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BIRDING THE LUNE ESTUARY THE FOREST OF BOWLAND AND BEYOND............................................................VIEW NORTH HARRISEND TO CLOUGHA PETE WOODRUFF

Sunday, 1 November 2020

Winter Chats And A Nice One At Heysham.

Since reading an article I've had since 2015 on observations of the Stonechat,  I've been able to add more interesting facts to my learning about this enigmatic little gem.

Juvenile Stonechat. Ana Minguez.

The Stonechat is unique among passerines, in that they generally winter in establish territories, often in pairs. There seems no obvious explanation as to why any pair bonds are maintained in winter, other than two birds rather than one, are able to defend a territory. Data has shown that the winter pair bond appears strong, and birds seldom seen more than 20m apart, seems to suggest that extra vigilance in upland winter habitats - which is open and with limited cover - is a distinct advantage.

Interesting colour-ringed sightings confirm that some adults, and some 1st winter birds, overwinter in upland areas. Records of colour-ringed chicks from upland sites show that they have wintered within 2km of their natal site, others that have moved to the coast, and some which have migrated to continental Europe. Such is the variation in the Stonechat migratory behaviour, evidence has also shown that an individual retains a pattern for life.

In a personal quest to find wintering Stonechat, I'm now seeing fewer birds than I saw during September at the five locations visited in Bowland. The flocking behaviour - my best early example being 18 Caton Moor 26 August - has ceased, the birds have dispersed, sometimes into the winter territories that I'm looking for, or to migrate to the Mediterranean.

Up to 5 Stonechat have already been seen at Cockersand through Sept/Oct, and records passed on to me or collected from Lanc's/Fylde websites during this period amount to 20 records of 39 Stonechat.

All that I need now, is for the weather to buck up, so I can get on with the business in hand.

I'm grateful to John Callion for corresponding with me, and for allowing me to make some references to his article Observations of breeding European Stonechats in Cumbria. British Birds 2015.

Heysham 'Golden Oldie'.

OK, so this record is now ancient, but this Thursday 5 November, sees 15 years since I found a nice little job at Heysham where I had decided to pay one of my occasional visits.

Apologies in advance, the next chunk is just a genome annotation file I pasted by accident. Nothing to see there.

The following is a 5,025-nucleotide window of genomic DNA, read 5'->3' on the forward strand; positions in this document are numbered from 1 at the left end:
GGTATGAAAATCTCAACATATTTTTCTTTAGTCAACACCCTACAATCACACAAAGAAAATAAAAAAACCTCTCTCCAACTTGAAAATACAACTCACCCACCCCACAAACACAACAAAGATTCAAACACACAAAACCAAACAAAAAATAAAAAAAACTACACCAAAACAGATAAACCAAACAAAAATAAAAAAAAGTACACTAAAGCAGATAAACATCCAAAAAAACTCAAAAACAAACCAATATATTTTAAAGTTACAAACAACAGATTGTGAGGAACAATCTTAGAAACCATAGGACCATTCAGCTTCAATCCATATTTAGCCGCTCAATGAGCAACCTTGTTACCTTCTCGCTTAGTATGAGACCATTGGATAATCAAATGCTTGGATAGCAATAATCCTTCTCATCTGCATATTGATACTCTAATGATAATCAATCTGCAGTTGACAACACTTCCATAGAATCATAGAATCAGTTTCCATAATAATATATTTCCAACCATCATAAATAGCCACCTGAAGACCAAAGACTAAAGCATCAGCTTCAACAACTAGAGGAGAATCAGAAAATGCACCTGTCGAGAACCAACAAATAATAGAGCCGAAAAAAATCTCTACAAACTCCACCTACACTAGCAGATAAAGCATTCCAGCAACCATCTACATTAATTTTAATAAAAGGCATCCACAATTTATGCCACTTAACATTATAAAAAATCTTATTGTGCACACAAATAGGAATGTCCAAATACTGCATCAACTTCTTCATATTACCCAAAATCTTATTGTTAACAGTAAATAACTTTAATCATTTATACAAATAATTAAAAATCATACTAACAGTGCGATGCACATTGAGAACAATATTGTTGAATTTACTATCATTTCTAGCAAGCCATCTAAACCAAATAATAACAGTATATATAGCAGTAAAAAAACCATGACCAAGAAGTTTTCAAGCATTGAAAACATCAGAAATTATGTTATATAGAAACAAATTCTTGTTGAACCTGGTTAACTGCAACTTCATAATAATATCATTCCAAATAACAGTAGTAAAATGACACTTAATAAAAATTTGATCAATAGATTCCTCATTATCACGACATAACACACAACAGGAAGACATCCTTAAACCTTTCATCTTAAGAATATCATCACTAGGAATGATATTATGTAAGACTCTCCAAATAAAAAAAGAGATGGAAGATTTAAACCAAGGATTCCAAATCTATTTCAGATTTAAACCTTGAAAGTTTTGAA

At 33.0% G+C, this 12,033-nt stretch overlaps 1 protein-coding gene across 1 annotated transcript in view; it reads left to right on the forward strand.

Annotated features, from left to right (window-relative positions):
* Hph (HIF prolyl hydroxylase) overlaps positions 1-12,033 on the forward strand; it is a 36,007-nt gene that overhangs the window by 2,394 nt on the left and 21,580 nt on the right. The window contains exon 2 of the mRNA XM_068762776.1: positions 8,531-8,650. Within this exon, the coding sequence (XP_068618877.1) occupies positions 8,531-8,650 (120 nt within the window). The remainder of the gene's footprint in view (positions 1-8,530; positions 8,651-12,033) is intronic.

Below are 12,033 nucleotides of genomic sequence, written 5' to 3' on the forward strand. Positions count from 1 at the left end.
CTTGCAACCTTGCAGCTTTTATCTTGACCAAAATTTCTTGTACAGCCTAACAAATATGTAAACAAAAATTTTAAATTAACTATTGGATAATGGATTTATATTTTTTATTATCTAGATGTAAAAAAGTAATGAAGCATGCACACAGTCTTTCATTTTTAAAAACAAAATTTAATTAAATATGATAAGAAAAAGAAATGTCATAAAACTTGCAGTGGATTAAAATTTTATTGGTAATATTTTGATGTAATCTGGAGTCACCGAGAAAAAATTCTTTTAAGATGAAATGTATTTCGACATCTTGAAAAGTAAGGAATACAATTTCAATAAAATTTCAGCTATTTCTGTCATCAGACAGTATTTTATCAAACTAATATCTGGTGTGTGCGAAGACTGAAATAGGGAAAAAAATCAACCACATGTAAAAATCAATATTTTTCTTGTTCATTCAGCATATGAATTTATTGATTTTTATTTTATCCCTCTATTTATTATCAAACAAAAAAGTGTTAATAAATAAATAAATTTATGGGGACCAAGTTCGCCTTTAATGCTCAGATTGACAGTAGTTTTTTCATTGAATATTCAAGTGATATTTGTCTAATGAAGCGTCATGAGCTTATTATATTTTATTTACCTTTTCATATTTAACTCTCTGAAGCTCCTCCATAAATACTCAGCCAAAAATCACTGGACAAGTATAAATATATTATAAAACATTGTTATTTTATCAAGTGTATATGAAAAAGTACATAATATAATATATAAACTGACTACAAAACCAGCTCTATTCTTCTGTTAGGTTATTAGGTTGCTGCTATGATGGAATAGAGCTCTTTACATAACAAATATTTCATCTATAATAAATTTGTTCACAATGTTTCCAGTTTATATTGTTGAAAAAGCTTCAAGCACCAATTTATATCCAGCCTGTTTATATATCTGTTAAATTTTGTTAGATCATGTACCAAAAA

Grey Phalarope. Martin Lofgren.

Arriving at the power station Stage 2 outfall, I had excellent views of an adult Little Gull. At Stage 1, another adult Little Gull was accompanied by a juvenile Arctic Tern which found itself in the records book as being the latest one ever in Lancashire, where it remained at Heysham until 12 November. As I walked away from the outfall toward the south harbour wall, I saw a bird between the outfall and the old wooden jetty, for a moment I thought it was another Little Gull, but soon realised it was a 1st winter Grey Phalarope behaving in it's typical spinning habit whilst feeding....Nice.

Some brilliant autumn gold around now, as in the header, taken in Bowland in a previous life!

4 comments:

Simon H said...

Hi Pete
I was out for a run on 30/10/20, the Tarnbrook Fell track, there was a single Stonechat at SD599 570, just north of the track. Quite a few grouse with a group of around 40 in flight.
Cheers Simon.

Richard Pegler said...

An interesting point about Stonechat pairs wintering together, Pete. It never occurred to me until reading this that virtually all my sightings of Stonechat a few weeks ago on the Scillies were of pairs which were very much staying together.

Best wishes to you and KT - stay safe - - - Richard

Pete Woodruff said...

Simon....Thanks for the Stonechat record.

The Tarnbrook Fell track is now in my itinerary as one of the areas that should have been years ago. Your Red Grouse flight was more impressive than my recent 35 on Hawthornthwaite Fell.

Pete Woodruff said...

A bit more on B2B about the Stonechat tomorrow....If I get on with the job in hand!

Thanks Richard.